Ervin Lázár is the creator of a genre we may safely call
Central European folk surrealism, which takes on the quality of a
hallucinatory exploration into that part of the soul where beauty, hope,
and yearning live in close proximity with the harsh realities of life.
The new volume of poetry by Zsuzsa Takács has found a captivating framework for the writing of the uncertainty of belief: the letters and diaries of Mother Teresa, which formulate her struggle between belief and unbelief.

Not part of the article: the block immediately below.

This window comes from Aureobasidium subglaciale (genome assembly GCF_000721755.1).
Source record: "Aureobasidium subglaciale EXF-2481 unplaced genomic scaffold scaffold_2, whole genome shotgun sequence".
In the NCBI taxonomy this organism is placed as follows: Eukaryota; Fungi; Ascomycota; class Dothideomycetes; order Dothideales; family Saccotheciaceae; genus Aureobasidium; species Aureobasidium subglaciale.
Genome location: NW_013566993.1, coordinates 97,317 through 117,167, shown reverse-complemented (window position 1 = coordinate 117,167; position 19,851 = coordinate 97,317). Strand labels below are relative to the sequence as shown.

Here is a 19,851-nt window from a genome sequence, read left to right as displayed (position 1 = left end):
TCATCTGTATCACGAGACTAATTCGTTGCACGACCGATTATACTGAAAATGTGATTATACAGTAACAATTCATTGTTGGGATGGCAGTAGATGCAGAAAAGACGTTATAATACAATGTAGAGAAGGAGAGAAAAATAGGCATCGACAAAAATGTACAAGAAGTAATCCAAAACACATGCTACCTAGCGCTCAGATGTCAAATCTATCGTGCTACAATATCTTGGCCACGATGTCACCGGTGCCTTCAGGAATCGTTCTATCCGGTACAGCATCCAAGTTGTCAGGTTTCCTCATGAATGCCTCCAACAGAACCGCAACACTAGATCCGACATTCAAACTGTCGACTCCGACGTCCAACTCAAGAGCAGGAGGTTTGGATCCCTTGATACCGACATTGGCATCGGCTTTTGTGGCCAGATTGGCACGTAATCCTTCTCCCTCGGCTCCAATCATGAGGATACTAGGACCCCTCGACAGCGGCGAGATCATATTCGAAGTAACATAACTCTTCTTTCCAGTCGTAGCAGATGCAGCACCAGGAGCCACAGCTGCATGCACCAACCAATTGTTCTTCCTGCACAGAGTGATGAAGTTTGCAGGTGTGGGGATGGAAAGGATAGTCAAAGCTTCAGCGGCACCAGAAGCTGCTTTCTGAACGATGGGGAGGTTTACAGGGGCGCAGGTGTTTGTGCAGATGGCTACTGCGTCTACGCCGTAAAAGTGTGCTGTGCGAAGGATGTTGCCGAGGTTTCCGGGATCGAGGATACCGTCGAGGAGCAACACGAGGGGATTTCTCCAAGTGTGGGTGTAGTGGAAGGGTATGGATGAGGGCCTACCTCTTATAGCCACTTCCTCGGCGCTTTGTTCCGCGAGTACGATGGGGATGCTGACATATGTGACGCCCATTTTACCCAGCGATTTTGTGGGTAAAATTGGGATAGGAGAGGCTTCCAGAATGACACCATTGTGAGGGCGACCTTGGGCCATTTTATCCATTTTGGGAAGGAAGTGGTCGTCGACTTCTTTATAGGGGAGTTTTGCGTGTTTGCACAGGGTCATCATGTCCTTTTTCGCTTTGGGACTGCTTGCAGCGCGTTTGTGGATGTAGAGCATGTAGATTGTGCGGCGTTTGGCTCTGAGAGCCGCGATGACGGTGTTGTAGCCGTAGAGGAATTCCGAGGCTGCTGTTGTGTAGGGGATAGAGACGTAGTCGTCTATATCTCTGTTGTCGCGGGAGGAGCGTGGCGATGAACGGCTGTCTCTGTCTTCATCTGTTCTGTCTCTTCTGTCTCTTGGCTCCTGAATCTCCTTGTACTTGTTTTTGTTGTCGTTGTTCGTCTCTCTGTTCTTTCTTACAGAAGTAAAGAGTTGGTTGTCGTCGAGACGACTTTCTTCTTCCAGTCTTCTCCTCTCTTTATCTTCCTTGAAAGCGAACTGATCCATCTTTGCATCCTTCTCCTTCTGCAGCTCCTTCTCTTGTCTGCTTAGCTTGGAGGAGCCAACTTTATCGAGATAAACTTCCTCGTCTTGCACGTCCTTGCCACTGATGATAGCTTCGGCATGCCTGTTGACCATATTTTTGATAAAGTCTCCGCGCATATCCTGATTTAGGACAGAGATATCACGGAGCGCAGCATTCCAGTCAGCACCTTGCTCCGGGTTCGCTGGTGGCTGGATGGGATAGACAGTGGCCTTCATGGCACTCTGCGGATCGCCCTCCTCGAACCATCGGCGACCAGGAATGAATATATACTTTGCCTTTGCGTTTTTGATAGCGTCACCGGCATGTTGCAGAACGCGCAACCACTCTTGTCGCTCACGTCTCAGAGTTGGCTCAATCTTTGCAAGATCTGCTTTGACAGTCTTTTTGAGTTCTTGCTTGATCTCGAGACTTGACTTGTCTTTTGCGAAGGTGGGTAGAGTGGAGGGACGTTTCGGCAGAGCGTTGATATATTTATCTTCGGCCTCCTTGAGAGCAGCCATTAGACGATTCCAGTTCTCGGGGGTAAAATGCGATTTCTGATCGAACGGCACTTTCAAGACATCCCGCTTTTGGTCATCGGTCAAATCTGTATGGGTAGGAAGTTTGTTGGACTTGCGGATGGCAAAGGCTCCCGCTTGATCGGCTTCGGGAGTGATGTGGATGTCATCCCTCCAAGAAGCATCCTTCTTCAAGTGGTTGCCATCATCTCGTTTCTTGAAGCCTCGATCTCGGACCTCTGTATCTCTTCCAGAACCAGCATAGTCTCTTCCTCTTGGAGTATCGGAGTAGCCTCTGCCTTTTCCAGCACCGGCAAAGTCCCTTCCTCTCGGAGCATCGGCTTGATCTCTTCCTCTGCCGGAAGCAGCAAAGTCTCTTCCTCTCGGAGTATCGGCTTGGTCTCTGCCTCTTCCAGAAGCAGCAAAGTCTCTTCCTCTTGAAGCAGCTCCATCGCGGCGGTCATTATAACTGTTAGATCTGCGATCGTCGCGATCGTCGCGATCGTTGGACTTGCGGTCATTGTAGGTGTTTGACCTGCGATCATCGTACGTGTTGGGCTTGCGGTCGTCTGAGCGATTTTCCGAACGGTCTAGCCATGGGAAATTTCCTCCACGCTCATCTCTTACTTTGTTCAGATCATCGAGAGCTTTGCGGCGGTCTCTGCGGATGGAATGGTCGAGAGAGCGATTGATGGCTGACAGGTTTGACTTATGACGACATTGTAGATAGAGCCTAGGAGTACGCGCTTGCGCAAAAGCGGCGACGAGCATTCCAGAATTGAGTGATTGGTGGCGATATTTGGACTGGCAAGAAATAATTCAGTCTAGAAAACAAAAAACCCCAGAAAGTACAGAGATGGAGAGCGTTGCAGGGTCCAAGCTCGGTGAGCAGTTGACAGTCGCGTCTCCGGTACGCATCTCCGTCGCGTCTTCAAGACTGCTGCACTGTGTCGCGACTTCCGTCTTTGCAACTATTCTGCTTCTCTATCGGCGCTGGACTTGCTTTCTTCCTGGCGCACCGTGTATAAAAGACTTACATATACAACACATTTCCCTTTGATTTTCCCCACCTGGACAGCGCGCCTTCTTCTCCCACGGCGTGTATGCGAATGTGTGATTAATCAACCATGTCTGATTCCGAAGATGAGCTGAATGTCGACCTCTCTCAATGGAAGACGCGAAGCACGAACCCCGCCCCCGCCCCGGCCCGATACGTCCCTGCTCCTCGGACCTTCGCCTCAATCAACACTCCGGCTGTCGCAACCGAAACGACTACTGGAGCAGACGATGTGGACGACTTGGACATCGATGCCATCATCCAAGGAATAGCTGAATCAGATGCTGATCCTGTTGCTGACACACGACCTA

"At times ruining is all it does. Ruin and ruin, Commonism is a ruin. The most interesting thing in Commonism, and this is truly interesting, is that everything is destroyed, and what is built up in place of the destruction, that work is in itself destruction."
While in some parts of the world writers often appear in the media, and even lend their faces to ads, Hungarian writers rarely seem to descend from the ivory tower. So a poet advertising a dish soap still causes consternation for many.